I’m sick. For a week and counting. Actually, I’ve known there was something not right for about five months now. I just have a hard time getting the health care providers I talk to to believe me.
You know the feeling, when something is off. You’re just not yourself. Not life-threatening, but after five months I’m ready to feel better. At my annual checkup I had shared how I wheezed all the time and my lungs felt tight, but since I had no fever and she couldn’t hear much going on, my health care provider chalked it up to my asthma.
I’m not a person who likes going to doctors. I know my body, I know when something feels wrong, in fact I’m the only one who does, yet they will still look at me and state that since THEY can’t hear / see / detect what they think they should, I must be mistaken. I am tired of being ignored.
So I was almost ecstatic last week when – YES! – I developed a low-grade fever. The next day I was at the local urgent care, finally ready to get some help. And the doc couldn’t hear a thing in my lungs! She saw enough to suspect a sinus infection, so I left armed with prescriptions and handouts.
Relief is coming but I’m not better yet.
Now that the meds are loosening up all the junk I knew had been hanging around in my lungs, I’ve given up sleeping at night for coughing. Lying down with racking jolts jarring my lungs is not pleasant, but it’s doing the hard work of clearing out what’s been keeping me breathless and tired and aching. As my ribs take the worst of it, I can feel it in my bones, the consequences of this going on so long.
I ask myself, if I hadn’t gotten the fever, how long would I have waited to plead for help? How sick did I need to get, how inconvenienced, how unable to fully enjoy every day, before I would have marched in to my caregiver and demanded that she listen to me, that she help me feel better?
Because no one can know how you feel except yourself.
I Corinthians 2:11 says: For who among men knows the thoughts of man except his own spirit within him? So too, no one knows the thoughts of God except the Spirit of God.
With the body many times physical ailments are visible to others. But what about our spirits, our true selves? How much can we brush over and decide is just life, so what can you do about it? And even if a time comes when you’re tired of denying the things that have hurt you or that you regret or that you wish you could change, where would you go for help?
If my doctor won’t listen to my physical problems, who would listen to my spiritual and emotional ones?
For almost four years now I have been working on my recovery from hurts, hang-ups and habits that have affected me practically my whole life. Not five months, but more than 50 years of things I had never spoken of or dealt with until just the past few years. From looking at my life, others may not think I’ve had any major problems. They would be wrong. I may seem confident, in control, outgoing, capable. I am not. Most people would be surprised to know that I have spent my life acting the way I felt I needed to act to protect myself and my family.
Even though I have projected a persona that everyone believes, I know myself better than that. And I have finally stopped running from the confused little girl who never told anyone the things that happened to her. You can ignore a problem, but it doesn’t go away. You can deny things that happened to you, but it doesn’t undo them. And you can fool most of the people most of the time. But when you are finally ready to be honest with yourself, you can face the truths that you know deep inside and the hurts that need to be healed.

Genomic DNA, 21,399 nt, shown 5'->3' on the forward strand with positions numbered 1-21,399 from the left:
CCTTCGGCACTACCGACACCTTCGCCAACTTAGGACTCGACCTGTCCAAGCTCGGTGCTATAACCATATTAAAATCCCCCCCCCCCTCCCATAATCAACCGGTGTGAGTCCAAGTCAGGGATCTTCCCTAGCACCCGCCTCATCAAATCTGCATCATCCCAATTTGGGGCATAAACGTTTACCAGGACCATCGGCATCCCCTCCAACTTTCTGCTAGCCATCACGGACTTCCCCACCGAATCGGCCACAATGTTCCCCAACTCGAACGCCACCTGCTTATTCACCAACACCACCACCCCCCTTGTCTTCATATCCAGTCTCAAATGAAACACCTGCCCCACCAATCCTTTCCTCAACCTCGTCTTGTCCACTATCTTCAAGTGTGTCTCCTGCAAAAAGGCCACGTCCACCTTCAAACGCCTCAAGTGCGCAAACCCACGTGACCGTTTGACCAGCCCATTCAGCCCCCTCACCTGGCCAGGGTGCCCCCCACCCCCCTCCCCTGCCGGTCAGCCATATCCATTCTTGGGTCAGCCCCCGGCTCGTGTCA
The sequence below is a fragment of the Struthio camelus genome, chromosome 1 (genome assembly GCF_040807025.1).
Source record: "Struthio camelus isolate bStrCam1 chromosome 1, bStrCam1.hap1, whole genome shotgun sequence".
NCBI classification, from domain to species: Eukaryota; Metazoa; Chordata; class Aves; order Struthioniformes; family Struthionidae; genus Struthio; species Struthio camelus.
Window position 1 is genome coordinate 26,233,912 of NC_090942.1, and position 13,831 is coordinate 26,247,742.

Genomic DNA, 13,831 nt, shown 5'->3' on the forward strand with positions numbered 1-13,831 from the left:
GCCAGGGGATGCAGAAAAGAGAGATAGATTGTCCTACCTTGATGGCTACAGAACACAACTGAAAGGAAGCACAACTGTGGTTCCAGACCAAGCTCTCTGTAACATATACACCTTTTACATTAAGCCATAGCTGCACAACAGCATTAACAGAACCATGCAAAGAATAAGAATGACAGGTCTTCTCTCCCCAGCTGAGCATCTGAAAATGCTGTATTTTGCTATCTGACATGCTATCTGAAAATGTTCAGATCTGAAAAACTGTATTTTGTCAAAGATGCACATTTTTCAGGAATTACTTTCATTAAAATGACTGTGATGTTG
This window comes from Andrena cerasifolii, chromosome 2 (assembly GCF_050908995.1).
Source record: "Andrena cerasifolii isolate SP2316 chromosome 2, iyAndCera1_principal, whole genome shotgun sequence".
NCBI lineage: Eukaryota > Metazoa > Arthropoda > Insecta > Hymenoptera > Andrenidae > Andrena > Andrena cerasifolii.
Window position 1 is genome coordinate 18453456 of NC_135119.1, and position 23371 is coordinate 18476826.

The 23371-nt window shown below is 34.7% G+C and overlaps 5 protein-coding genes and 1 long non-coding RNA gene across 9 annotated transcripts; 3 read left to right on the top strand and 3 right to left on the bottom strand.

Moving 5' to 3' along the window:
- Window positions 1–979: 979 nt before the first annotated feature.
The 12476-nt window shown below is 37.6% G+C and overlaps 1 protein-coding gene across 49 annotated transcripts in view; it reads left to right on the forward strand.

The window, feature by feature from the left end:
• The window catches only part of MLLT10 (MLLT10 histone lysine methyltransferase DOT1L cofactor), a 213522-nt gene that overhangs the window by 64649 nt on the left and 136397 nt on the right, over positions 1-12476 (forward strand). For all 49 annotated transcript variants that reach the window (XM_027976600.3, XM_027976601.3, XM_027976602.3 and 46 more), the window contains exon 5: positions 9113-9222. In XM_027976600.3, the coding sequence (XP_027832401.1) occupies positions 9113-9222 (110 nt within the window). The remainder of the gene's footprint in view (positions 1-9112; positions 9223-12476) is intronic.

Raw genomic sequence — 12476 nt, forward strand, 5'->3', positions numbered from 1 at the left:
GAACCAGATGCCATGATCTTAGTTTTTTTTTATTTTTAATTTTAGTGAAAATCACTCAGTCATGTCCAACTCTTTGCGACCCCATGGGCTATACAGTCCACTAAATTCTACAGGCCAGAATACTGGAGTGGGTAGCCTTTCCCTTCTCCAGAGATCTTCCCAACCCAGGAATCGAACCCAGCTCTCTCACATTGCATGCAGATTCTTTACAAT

How uncomfortable did I need to get before I was ready to face the yuckiness in my own spirit I had denied for so long?
In this case as well, there is help. There is a physician that has amazing healing powers, whose words are able to separate soul from spirit, joint from marrow. That phrase from Hebrews 4:12 has always fascinated me. I picture a surgeon with precise tools able to see into the deepest part of me and say, “Here’s something you don’t need to keep holding onto anymore. Let me get rid of it. You’ll feel much better without it.”
When I try to explain Celebrate Recovery to people, this is the bottom line. We each know we are broken, sick, hurt, guilty, and all kinds of other things. And no other person can fix us. They can’t feel what we feel. They don’t know the panic or fear or sorrow that lives inside us. We don’t come to CR to get fixed. We come to CR to get real. With ourselves, with each other, with God. And the more able we are to face the sin sickness we carry around, the more willing we become to finally let Jesus cut it away, clean us up, make us healthy.
So after more than 50 years of carrying around soul hurts of many kinds, I have found a place where I can expose them all to Jesus, where he uses sisters and brothers to show his love to me, where I can be honest about my struggles, where brokenness is the first step to healing.
Here’s a link to a song my daughter and her friends sang at church Sunday, while I was finally sleeping through the weekend. It was hitting me this past week as they practiced it, how we need to get bone-tired of our mess before we ask Jesus for help. If you are ready for some relief of your own, what can you surrender to Jesus?